4.503 Obtaining Out-of-State Documents
        4.504 Health Care Records

4.6 RULE 4:10 EXAMINATIONS
        4.601 In General
        4.602 Establishing Need for Examination
        4.603 Rule 4:10 Requirements

4.7 CUSTODY EVALUATIONS
        4.701 JDR and Circuit Courts Compared
        4.702 Tactical Considerations

4.8 VOCATIONAL EVALUATIONS – VIRGINIA CODE
SECTION 20-108.1
        4.801 Vocational Rehabilitation Experts
        4.802 Good Faith and Reasonableness of Party’s
        Employment Decisions

4.9 DEPOSITIONS
        4.901 Do’s and Don’ts
        4.902 Experts
        4.903 Who May Attend a Deposition
        4.904 Objections in Depositions
        4.905 Whether to “Read” or Not to “Read”
        4.906 Uniform Interstate Depositions and Discovery Act

4.10 OBJECTIONS TO DISCOVERY
        4.1001 Generally
        4.1002 Privilege
        4.1003 Work Product Rule

4.11 PROTECTIVE ORDERS

4.12 FAILURE TO COMPLY WITH DISCOVERY
        4.1201 Order to Compel
        4.1202 Motion for Sanctions
        4.1203 Types of Sanctions Usually Imposed
        4.1204 Fee Awards
    
4.13 SUPPLEMENTING DISCOVERY

4.14 THE PRETRIAL ORDER: FRIEND OR FOE?

APPENDIX 4-1: INTERROGATORIES FOR ISSUES RELATED
TO DIVORCE

APPENDIX 4-2: INTERROGATORIES FOR CUSTODY,
PARENTING TIME, AND CHILD SUPPORT ISSUES
IN JDR COURT

APPENDIX 4-3: REQUESTS FOR PRODUCTION OF
DOCUMENTS

APPENDIX 4-4: AGREED ORDER ALLOWING COMPUTER
IMAGING AND ANALYSIS

APPENDIX 4-5: REQUESTS FOR ADMISSIONS

APPENDIX 4-6: AGREED PROTECTIVE ORDER

APPENDIX 4-7: UNIFORM PRETRIAL SCHEDULING ORDER
(RULE 1:18(B))

CHAPTER 5: EVIDENCE

5.1 ELEMENTS OF PROOF

5.2 AUTHENTICATION

5.3 THE EXHIBIT NOTEBOOK

5.4 GROUNDS FOR DIVORCE
        5.401 Corroboration
        5.402 Affidavits
        5.403 Adultery-Standard of Proof
    
5.5 CUSTODY CASES
        5.501 Legal Custody
        5.502 Physical Custody
        5.503 Statutory Factors and Evidence
        5.504 Essential Exhibits
        5.505 The Child as Witness
        5.506 Essential Witnesses
        5.507 Testimony

5.6 EQUITABLE DISTRIBUTION
        5.601 Equitable Distribution Law
        5.602 Four-Step Analysis
        5.603 Identification of Property and Debts
        5.604 Valuation
        5.605 Classification as Marital, Separate, or Hybrid
        5.606 Division
        5.607 Comingled Assets
        5.608 Real Estate Assets
        5.609 Retirement Assets
        5.610 Businesses
        5.611 Stock Options and Restricted Stock Grants
        5.612 Whole Life Insurance Policies
        5.613 Tax Issues
        5.614 Financial Questionnaires

5.7 SPOUSAL SUPPORT
        5.701 Discretion of Court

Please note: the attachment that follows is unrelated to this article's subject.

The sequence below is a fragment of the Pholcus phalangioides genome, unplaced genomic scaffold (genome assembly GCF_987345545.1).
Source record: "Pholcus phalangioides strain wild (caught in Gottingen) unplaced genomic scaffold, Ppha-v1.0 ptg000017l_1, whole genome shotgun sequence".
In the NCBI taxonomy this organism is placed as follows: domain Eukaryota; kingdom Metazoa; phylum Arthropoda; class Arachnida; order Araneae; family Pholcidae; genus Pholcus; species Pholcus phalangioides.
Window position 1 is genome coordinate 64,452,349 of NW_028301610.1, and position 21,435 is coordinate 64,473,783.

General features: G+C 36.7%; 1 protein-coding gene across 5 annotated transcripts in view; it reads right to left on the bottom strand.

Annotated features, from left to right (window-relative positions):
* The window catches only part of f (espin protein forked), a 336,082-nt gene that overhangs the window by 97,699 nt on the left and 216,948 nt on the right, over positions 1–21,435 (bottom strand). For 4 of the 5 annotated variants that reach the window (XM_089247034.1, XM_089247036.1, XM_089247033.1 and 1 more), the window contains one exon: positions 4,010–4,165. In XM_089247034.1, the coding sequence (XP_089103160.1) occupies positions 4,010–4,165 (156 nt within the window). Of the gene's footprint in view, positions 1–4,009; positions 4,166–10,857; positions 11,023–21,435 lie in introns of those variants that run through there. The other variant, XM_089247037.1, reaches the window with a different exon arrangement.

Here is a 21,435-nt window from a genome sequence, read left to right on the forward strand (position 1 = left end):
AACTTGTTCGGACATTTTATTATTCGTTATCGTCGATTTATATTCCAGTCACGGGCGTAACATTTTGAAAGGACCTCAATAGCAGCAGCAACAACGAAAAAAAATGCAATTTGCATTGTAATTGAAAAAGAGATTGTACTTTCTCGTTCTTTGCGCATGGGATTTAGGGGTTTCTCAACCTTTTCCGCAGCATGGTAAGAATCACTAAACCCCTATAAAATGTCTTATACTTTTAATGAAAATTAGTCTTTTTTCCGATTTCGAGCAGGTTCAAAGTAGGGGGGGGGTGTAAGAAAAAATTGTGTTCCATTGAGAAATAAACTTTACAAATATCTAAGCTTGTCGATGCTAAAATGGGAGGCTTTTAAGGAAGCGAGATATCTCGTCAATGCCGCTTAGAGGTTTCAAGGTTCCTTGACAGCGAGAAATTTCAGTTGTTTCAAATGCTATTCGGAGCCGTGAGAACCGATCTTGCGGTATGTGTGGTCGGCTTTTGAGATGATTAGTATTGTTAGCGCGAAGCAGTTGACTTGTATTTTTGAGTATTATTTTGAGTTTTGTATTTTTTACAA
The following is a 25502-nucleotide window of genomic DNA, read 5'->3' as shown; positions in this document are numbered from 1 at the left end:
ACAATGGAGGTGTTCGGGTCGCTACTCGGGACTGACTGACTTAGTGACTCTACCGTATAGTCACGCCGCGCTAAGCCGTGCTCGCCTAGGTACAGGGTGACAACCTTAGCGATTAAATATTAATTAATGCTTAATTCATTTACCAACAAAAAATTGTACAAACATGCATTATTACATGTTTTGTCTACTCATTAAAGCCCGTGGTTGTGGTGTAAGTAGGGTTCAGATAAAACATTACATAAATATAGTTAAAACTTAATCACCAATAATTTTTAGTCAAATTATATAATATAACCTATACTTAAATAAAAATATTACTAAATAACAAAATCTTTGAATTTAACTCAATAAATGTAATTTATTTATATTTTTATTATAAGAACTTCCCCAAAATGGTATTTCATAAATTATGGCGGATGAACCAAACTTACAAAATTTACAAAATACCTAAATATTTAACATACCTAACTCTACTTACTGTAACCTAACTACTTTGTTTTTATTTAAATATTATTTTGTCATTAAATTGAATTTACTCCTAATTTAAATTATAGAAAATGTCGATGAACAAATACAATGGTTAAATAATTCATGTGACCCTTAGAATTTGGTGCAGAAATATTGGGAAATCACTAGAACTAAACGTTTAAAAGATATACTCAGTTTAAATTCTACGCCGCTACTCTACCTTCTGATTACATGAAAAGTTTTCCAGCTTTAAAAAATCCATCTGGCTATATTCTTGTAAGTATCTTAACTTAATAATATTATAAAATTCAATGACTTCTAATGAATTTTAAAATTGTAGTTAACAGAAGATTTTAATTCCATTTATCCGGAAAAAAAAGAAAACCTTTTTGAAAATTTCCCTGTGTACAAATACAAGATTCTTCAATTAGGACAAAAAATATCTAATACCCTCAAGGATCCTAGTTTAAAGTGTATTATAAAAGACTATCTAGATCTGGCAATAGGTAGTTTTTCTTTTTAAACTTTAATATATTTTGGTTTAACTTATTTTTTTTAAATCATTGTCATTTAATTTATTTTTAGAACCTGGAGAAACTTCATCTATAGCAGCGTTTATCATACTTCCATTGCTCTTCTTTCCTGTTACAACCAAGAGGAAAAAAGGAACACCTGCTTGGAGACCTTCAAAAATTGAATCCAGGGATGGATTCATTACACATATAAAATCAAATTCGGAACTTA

5.702 Statutory Factors and Evidence
        5.703 Three-Step Approach to Spousal Support: Amount,
        Duration, and Modifiability
        5.704 Retirement
        5.705 Rehabilitative Spousal Support
        5.706 Adultery and Manifest Injustice
        5.707 Life Insurance

5.8 CHILD SUPPORT
        5.801 Gross Income
        5.802 Deviation from Guideline Support
        5.803 Income Deduction Orders

5.9 SANCTIONS

5.10 ATTORNEY’S FEES
        5.1001 Juvenile and Domestic Relations District Court
        5.1002 Circuit Court
        5.1003 Discretion of Court
        5.1004 Bifurcated Proceedings
        5.1005 When an Attorney’s Fees Award is Due
        5.1006 Expert Testimony
        5.1007 Court Need Not Articulate Rationale; Basis in
        Record
        5.1008 Reasonableness of Fee a Lawyer May Charge

APPENDIX 5-1: STIPULATION

APPENDIX 5-2: AFFIDAVIT OF PLAINTIFF

APPENDIX 5-3: AFFIDAVIT OF CORROBORATING WITNESS

APPENDIX 5-4: FINANCIAL QUESTIONNAIRE

CHAPTER 6: OBJECTIONS

6.1 INTRODUCTION

6.2 RELEVANCE

6.3 HEARSAY
        6.301 Admission by Party Opponent
        6.302 Present Sense Impression
        6.303 Excited Utterance
        6.304 Then-Existing Mental, Emotional, or Physical
        Condition
        6.305 Business and Other Records

6.4 PRIVILEGE
        6.401 Attorney-Client Privilege
        6.402 Statement in Contemplation of a Crime
        6.403 Inadvertent Disclosures of Privileged Information
        6.404 Disclosure of Health Care Information
        6.405 Fifth Amendment Privilege against Self-
        Incrimination

6.5 FOUNDATION (LACK OF)
        6.501 Witness Testimony
        6.502 Documents, Voice Recordings, Videos, and
        Photographs

6.6 LEADING

6.7 CALLS FOR SPECULATION

6.8 UNRESPONSIVE

6.9 ARGUMENTATIVE

6.10 BADGERING

6.11 ASKED AND ANSWERED

6.12 ASSUMING FACTS NOT IN EVIDENCE

6.13 SCOPE OF EXAMINATION (OUTSIDE OF)

6.14 BEST EVIDENCE RULE